Feeling confident and safe will help people living with dementia to join Health Walks

Dr Paul Kelly is a lecturer in Physical Activity for Health at the University of Edinburgh and a Paths for All board member. He shares his thoughts on why encouraging more people living with dementia to enjoy everyday walking is important.

Dementia Friendly Walking, Stirling

Walking is one of the easiest forms of physical activity that is accessible to most of the population. You don’t need any special gear or setting in order to go for walk. It does not cost anything. So often we do not even notice that we have done a lot of walking on any given day, because it so natural and seamlessly incorporated in our day as a means of getting around as we get our chores done.

There are many ways in which exercise increases physical wellbeing, such as development of strength and balance, increase in general mobility, reduction for the risk of developing cardiovascular disease, regulation of blood sugar, lowering of cholesterol among many others.  Physical exercise might slow the development of some symptoms related to dementia or even reverse them. Alongside physical health, walking contributes to mental wellbeing as well. People who regularly spend time walking report that the symptoms related to depression and anxiety are lessened and that their overall wellbeing and subjective happiness has increased.

Confidence and safety are the two main aspects that help people with dementia to start walking. By joining a Health Walk all participants can be sure that their individual needs and mobility are considered when deciding upon a route. Running Health Walks and creating buddy systems is a way of ensuring that everyone who desires to walk, can do so in the company of trained volunteers.

Raising awareness among health professionals, people living with dementia, their carers and family members is likely to increase the number of people with dementia who go walking as a part of their self-care routine.
Promoting walking in the long-term can prove to be one of the most cost-effective forms of treatment (not to replace, but rather supplement necessary medication). Local authorities could focus on creating more green spaces that are accessible to people with dementia. Creating dementia friendly spaces benefits all members of society, as they incorporate many features that different members of community would appreciate, such as suitable space and tarmac for prams, wheelchairs and walking aids. It is especially important to improve accessibility in lower income urban areas, as a large proportion of elderly people live in lower income neighbourhoods.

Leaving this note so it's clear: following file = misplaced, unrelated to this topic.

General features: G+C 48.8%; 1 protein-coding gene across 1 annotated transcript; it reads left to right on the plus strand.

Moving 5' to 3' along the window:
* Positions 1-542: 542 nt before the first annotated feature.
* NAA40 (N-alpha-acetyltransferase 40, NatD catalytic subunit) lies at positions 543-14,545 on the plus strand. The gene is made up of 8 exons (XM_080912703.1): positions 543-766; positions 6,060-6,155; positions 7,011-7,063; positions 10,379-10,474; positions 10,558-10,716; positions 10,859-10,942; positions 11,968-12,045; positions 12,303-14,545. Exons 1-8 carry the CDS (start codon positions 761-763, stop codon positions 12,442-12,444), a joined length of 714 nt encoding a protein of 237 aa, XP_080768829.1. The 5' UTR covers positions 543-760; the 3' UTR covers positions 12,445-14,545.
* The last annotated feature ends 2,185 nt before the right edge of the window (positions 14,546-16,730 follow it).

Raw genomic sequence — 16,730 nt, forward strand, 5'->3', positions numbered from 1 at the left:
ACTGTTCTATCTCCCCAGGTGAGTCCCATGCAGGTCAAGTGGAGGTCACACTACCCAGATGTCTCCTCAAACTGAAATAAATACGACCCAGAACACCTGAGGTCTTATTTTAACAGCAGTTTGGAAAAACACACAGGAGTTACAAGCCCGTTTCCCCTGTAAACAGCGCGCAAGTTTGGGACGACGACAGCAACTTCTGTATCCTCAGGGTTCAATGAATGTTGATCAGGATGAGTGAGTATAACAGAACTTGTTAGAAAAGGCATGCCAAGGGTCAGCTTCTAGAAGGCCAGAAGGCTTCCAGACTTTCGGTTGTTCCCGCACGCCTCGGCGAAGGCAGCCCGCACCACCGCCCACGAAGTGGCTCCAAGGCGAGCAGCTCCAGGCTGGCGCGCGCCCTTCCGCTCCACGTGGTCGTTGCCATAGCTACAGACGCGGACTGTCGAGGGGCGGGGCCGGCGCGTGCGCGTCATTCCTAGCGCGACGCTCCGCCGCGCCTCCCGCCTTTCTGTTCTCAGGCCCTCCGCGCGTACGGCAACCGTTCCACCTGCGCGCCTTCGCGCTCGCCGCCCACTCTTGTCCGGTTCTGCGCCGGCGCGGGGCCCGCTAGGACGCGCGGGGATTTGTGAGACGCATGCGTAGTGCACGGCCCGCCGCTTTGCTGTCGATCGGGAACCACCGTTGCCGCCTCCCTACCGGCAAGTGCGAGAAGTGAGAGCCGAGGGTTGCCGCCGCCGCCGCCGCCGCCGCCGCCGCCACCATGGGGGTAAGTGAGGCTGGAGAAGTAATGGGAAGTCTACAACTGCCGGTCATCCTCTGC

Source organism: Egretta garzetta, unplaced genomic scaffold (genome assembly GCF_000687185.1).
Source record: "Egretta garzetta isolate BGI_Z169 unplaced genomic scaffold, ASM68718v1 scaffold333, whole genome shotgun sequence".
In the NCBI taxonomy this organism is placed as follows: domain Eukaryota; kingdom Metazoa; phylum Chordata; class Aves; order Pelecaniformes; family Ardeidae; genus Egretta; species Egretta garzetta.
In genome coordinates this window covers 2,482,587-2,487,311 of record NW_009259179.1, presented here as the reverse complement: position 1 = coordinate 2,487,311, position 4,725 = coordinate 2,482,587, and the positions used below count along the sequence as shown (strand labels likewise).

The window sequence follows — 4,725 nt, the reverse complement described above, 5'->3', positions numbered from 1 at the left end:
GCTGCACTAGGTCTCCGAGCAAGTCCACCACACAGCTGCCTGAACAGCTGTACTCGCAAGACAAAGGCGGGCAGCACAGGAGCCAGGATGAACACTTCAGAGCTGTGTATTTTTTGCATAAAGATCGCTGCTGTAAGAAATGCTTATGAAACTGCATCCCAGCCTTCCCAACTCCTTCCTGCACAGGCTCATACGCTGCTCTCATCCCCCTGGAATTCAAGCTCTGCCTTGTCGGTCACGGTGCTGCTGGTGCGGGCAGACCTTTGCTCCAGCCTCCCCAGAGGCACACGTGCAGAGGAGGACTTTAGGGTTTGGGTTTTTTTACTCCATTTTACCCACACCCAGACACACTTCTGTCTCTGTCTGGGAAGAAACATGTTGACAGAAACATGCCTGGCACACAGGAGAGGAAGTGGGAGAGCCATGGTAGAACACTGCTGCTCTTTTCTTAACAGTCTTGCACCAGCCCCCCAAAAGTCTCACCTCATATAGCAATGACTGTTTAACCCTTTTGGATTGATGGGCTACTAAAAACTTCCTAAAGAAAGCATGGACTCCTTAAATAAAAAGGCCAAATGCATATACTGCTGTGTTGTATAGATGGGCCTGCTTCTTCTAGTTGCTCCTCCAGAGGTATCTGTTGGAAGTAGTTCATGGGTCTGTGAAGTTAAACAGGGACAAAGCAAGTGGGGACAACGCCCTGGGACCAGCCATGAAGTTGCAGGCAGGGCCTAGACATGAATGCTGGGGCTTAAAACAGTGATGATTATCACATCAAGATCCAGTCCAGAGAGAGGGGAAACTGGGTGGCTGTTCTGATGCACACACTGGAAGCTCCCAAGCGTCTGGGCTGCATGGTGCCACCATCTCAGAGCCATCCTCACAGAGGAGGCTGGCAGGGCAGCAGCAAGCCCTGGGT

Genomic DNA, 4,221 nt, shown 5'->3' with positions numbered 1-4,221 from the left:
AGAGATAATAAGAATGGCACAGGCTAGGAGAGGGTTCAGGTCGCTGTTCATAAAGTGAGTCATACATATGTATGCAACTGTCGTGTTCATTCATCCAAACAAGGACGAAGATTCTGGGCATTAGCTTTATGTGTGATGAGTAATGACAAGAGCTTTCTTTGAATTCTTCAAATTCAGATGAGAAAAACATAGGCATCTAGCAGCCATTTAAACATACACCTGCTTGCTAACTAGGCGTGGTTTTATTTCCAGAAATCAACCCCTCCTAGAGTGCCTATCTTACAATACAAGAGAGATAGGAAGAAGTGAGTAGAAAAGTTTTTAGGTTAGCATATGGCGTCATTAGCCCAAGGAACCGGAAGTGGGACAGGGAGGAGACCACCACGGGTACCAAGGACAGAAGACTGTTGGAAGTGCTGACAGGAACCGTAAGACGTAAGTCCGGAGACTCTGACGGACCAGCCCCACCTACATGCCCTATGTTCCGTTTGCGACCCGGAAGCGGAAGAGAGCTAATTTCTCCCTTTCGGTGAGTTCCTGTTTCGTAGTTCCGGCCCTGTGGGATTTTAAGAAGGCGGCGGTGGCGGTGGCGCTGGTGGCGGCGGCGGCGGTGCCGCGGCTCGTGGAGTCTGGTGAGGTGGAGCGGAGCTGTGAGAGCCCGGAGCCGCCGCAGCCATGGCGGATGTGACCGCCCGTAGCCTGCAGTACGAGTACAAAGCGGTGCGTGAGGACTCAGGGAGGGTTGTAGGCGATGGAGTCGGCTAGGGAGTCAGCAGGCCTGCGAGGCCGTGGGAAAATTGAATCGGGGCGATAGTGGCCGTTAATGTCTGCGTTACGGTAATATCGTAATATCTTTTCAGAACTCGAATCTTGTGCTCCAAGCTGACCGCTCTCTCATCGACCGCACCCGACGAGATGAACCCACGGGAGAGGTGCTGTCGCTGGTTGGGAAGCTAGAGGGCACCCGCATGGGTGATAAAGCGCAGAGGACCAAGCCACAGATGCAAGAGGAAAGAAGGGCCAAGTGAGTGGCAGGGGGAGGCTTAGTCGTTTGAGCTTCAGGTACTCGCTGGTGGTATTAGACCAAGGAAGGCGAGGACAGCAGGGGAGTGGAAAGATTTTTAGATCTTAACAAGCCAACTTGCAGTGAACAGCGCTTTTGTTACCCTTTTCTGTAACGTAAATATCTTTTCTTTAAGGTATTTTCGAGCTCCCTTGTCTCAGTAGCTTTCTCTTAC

To contribute to the wellbeing of the elderly in our community, it is important to identify which neighbourhoods most necessitate an investment. Importantly, one should not forget that walking is also the most environmentally friendly form of commute. Therefore, by investing in walking, we are creating long lasting benefits for the local and the global community.

Going on walks with other people is a great way to promote walking. The health benefits of walking can be an indirect goal for many people, who primarily go on walks to socialise with others. Research has shown that loneliness and alienation is a constitutive and possibly a causal feature for many mental illnesses, which are also prominent amongst people with dementia.

Spending time with other people reduces stress, improves one`s mood and creates an overall positive outlook on life. Therefore, socialising and being an active part of a community is fundamental to the mental and emotional wellbeing of everyone, but even more important to people with dementia, who have a higher risk of experiencing depression, anxiety and feelings of alienation.

Check out Paths for All's network of Health Walks, Dementia Friendly Walks and Cancer Friendly Walks, led by trained volunteers, across Scotland on our online map.

Read more about the links between walking and mental health in the paper: Walking on sunshine: scoping review of the evidence for walking and mental health.



Read This Next